The Report looks in some detail at the question of embargoes. While the short embargoes of 6 and 12 months have been taken up by the research community, there is still unhappiness. As the Report says, some of this is due to poor communication of the policy and resulting confusion in the academic community. Another aspect of it, however, is a genuine concern among some communities, for example History scholars, that short embargo periods are harmful to academic freedom to choose where to publish. RCUK needs to look at the issue of embargo periods again.

The Report also highlights a number of problems with the RCUK recommendation of a CC-BY licence for research outputs. If this is the RCUK position, then compliance with the policy would require academics to use this licence. In its review of policy implementation, the Report shows that this has not always been the case. The Report also, quite rightly, highlights the unhappiness of the Arts and Humanities community in the requirement for a CC-BY licence. From the evidence presented, it looks as though this community feels they are being made to dance to a biomedical and scientific tune, where CC-BY is more acceptable. The Report is right to highlight the need for further investigation.

The Report has further nuggets of wisdom. It highlights the administrative costs for universities of implementing the RCUK Open Access policy, building on the London Higher Report supported by SPARC Europe. It also suggests that university and publisher systems should be developed to accommodate ORCID  (for author IDs) and FundRef (for funder information), which will help monitor implementation of the policy in future years.

Table 7 presents some really interesting data on the mean costs of Article Processing Charges (APCs).

OA journals published by non-subscription publishers

Full OA journals published by subscription publishers

Hybrid journals published by subscription publishers

5-year mean (2010-14)

Why are the costs in the final column for Hybrids so much bigger than the rest? It was beyond the remit of the review to investigate this in detail, but this question does need further study. RCUK derives its money from public funds and this is a question which the taxpayer would certainly have a right to understand in more detail.

While the Report contains much that is useful and thought-provoking, there are some big gaps that it should have covered. The Report consciously limits itself to the implementation of the RCUK policy, and does not look at the wider UK Open Access scene in detail. This is a mistake because the RCUK position would be more intelligible if such a wider comparison had taken place. The Report says that the RCUK policy position is broadly complementary to other UK OA policies. Any misunderstandings on this front may be due, it says, to poor communication of the policies. Really? Are there many universities who believe this? The new HEFCE policy for REF 2020 seems to me to be quite different from the RCUK policy, and it is the REF policy that is capturing university attention at the moment. It is only the REF policy which is insisting on ‘deposit on acceptance’. And it is the RCUK policy which encourages Gold OA publications and requires the use of a CC-BY licence. The REF policy is neutral, for example, as to the colour (Gold or Green) of the OA output. To say that the RCUK and REF policies are complementary defies logic. The RCUK Review panel needs to think this one through again.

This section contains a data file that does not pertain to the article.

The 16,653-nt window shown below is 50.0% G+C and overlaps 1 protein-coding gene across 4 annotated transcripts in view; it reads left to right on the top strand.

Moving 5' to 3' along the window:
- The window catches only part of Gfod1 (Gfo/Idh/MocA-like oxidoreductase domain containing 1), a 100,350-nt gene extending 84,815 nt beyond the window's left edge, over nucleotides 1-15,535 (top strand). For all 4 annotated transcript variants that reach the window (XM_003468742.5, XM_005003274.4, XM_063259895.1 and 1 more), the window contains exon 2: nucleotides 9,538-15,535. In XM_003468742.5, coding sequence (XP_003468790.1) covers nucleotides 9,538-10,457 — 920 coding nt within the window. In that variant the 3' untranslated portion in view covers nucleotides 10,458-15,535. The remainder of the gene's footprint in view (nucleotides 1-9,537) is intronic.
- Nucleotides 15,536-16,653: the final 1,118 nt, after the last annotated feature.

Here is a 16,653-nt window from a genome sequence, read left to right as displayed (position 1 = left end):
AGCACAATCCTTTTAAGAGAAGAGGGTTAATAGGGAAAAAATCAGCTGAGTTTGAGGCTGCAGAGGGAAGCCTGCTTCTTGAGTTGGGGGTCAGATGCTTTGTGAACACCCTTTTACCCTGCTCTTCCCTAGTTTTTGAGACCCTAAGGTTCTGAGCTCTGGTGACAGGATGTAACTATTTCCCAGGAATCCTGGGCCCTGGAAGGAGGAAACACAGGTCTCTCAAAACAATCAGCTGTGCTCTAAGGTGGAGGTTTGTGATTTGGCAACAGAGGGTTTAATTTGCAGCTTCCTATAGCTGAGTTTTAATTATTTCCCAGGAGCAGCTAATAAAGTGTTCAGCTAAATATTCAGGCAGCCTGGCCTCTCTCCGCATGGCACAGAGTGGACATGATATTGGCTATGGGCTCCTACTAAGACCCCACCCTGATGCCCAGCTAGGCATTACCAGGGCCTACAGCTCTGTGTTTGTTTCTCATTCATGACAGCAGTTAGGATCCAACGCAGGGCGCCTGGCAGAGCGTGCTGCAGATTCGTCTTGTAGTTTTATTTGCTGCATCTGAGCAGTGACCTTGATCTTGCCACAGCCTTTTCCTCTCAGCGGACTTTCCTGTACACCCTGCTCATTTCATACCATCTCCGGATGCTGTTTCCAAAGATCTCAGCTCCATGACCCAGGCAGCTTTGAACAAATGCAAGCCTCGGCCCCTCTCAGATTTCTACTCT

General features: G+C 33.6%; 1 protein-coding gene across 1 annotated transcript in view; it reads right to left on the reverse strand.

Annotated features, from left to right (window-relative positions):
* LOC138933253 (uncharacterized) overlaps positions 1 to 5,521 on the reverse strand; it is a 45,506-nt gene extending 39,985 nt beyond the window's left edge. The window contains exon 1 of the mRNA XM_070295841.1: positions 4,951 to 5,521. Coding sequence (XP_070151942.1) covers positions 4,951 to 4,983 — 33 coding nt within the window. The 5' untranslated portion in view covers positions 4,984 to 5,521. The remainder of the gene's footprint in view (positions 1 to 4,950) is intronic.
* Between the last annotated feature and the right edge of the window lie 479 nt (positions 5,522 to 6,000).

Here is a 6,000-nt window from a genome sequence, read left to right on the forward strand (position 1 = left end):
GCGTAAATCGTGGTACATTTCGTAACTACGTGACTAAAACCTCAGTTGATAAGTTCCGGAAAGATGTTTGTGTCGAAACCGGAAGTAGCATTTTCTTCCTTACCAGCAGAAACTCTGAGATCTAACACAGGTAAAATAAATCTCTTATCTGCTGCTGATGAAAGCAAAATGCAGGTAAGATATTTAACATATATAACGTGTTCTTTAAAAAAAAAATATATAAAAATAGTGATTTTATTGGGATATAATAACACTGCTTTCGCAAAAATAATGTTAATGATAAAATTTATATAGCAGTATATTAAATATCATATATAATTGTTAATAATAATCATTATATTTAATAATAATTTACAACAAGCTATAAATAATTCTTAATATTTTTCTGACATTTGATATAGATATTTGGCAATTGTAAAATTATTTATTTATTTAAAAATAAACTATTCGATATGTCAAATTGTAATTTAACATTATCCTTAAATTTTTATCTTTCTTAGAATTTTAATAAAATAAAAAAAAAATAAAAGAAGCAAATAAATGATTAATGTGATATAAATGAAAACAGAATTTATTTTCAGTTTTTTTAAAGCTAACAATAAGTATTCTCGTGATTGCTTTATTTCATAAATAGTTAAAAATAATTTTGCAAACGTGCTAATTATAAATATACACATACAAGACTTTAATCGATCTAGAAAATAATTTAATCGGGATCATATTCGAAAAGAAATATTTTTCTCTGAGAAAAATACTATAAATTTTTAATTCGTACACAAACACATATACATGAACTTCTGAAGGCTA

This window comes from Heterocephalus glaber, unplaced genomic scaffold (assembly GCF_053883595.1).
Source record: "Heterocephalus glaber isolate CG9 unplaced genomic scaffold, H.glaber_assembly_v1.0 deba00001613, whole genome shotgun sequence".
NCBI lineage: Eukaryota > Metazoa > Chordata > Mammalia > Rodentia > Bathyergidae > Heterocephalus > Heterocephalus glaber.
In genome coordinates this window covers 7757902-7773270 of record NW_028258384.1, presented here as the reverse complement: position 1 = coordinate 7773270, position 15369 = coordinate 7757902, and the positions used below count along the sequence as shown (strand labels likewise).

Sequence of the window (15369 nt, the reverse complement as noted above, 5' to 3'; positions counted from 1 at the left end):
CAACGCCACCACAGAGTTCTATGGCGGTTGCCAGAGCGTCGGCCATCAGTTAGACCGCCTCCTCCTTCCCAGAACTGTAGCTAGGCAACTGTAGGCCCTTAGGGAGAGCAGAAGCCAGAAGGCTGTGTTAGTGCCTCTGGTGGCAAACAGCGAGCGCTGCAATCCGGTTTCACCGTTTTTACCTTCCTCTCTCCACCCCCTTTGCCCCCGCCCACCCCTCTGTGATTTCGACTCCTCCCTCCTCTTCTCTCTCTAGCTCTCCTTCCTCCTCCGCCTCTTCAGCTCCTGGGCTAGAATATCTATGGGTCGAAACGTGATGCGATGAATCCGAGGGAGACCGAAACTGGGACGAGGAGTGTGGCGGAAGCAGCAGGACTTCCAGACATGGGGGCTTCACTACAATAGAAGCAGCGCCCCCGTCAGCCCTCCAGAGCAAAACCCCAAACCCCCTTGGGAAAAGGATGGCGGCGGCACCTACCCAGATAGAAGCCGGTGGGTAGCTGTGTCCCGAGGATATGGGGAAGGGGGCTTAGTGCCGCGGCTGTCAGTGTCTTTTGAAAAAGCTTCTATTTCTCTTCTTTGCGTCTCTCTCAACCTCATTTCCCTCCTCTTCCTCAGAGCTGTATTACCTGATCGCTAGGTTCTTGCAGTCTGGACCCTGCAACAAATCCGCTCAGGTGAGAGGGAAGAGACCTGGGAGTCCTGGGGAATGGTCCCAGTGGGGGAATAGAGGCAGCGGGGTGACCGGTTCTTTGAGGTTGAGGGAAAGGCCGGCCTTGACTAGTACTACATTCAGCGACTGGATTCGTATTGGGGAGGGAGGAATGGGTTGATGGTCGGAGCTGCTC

The Report highlights the shortcomings of universities in gathering data for the review. It is right to do so. There needs to be more accurate reporting next time. In that respect, I would have expected the Review panel to draw up a template for reporting, addressing the issues it identified as weaknesses in the first set of reports. The Report recommends that a template be constructed, but why (when this is such an important issue) did it not draw up this template itself? Not good practice.

Finally, the Report cautiously advocates that RCUK look at the level of funding it gives to fund OA dissemination in future years. A welcome recommendation, but rather weak. Wellcome funds all OA outputs that emanate from its funded research. Why did the RCUK review not make a similar recommendation? As things stand, once RCUK funds are exhausted, universities either have to find monies for APCs themselves or advise the authors to publish their outputs as Green outputs. This is unsatisfactory and will lead to a fragmented publication framework for RCUK research which is in no-one’s interests.

To conclude: the independent Review panel which has produced the review of the implementation of the RCUK Open Access policy has only half done its job. It has produced a detailed analysis about implementation, which is useful. But, in walking away from broader policy issues, it leaves many questions unanswered which should have been tackled. Will future reviews take these issues forward? They should.